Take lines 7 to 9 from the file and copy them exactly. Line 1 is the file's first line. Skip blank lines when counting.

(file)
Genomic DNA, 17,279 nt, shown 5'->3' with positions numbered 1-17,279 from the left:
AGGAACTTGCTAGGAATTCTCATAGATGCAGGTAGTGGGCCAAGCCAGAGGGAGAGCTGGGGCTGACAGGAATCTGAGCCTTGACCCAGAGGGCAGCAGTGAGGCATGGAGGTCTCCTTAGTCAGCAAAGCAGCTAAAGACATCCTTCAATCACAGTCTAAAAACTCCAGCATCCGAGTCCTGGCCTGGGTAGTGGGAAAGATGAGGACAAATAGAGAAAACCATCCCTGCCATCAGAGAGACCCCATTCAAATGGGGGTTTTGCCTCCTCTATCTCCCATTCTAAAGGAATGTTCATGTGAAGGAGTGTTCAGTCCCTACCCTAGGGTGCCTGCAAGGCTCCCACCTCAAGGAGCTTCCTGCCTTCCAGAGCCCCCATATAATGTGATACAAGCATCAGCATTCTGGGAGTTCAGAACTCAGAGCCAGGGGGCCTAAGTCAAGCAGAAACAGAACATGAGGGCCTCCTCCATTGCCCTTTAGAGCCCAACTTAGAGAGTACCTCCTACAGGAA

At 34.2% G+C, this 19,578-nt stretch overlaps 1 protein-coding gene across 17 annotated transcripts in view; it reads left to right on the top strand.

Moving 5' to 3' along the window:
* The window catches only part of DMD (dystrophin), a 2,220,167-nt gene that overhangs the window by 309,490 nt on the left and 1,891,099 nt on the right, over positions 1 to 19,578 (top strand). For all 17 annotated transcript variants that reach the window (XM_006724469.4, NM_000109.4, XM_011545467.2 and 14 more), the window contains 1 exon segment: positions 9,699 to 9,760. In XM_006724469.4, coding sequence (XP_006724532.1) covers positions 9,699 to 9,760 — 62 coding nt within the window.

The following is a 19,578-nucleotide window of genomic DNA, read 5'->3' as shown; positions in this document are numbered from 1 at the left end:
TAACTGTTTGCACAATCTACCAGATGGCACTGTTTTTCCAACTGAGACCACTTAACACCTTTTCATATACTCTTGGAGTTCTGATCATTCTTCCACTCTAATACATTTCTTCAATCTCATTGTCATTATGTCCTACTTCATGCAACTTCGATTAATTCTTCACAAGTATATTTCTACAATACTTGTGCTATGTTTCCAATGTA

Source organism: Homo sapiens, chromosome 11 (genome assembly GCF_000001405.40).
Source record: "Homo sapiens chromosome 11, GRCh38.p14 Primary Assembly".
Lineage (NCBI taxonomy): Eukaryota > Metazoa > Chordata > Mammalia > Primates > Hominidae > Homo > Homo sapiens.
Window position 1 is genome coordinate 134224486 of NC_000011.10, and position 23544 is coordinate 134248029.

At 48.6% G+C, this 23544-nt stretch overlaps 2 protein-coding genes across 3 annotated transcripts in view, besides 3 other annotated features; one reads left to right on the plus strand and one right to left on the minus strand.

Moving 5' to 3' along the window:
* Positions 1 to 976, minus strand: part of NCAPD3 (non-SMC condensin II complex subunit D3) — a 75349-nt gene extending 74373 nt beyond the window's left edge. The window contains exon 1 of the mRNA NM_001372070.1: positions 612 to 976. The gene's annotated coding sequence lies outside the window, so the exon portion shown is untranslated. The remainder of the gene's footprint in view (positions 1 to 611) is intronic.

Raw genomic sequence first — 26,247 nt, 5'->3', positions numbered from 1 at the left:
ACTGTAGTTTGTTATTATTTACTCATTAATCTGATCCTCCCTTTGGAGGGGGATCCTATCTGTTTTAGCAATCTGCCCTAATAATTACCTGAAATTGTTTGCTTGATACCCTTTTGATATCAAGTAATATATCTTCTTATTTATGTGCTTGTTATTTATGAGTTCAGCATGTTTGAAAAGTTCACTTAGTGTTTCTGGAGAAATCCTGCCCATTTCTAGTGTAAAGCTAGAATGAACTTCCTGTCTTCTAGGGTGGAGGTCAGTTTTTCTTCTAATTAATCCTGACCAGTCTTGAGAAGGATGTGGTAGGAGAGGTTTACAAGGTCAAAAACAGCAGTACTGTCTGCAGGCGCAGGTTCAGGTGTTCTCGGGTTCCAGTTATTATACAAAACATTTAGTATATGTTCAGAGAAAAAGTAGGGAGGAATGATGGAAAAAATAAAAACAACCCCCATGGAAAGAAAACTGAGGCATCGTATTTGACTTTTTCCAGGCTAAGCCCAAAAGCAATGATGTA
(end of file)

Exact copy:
TAACTGTTTGCACAATCTACCAGATGGCACTGTTTTTCCAACTGAGACCACTTAACACCTTTTCATATACTCTTGGAGTTCTGATCATTCTTCCACTCTAATACATTTCTTCAATCTCATTGTCATTATGTCCTACTTCATGCAACTTCGATTAATTCTTCACAAGTATATTTCTACAATACTTGTGCTATGTTTCCAATGTA

Source organism: Homo sapiens, chromosome 11 (genome assembly GCF_000001405.40).
Source record: "Homo sapiens chromosome 11, GRCh38.p14 Primary Assembly".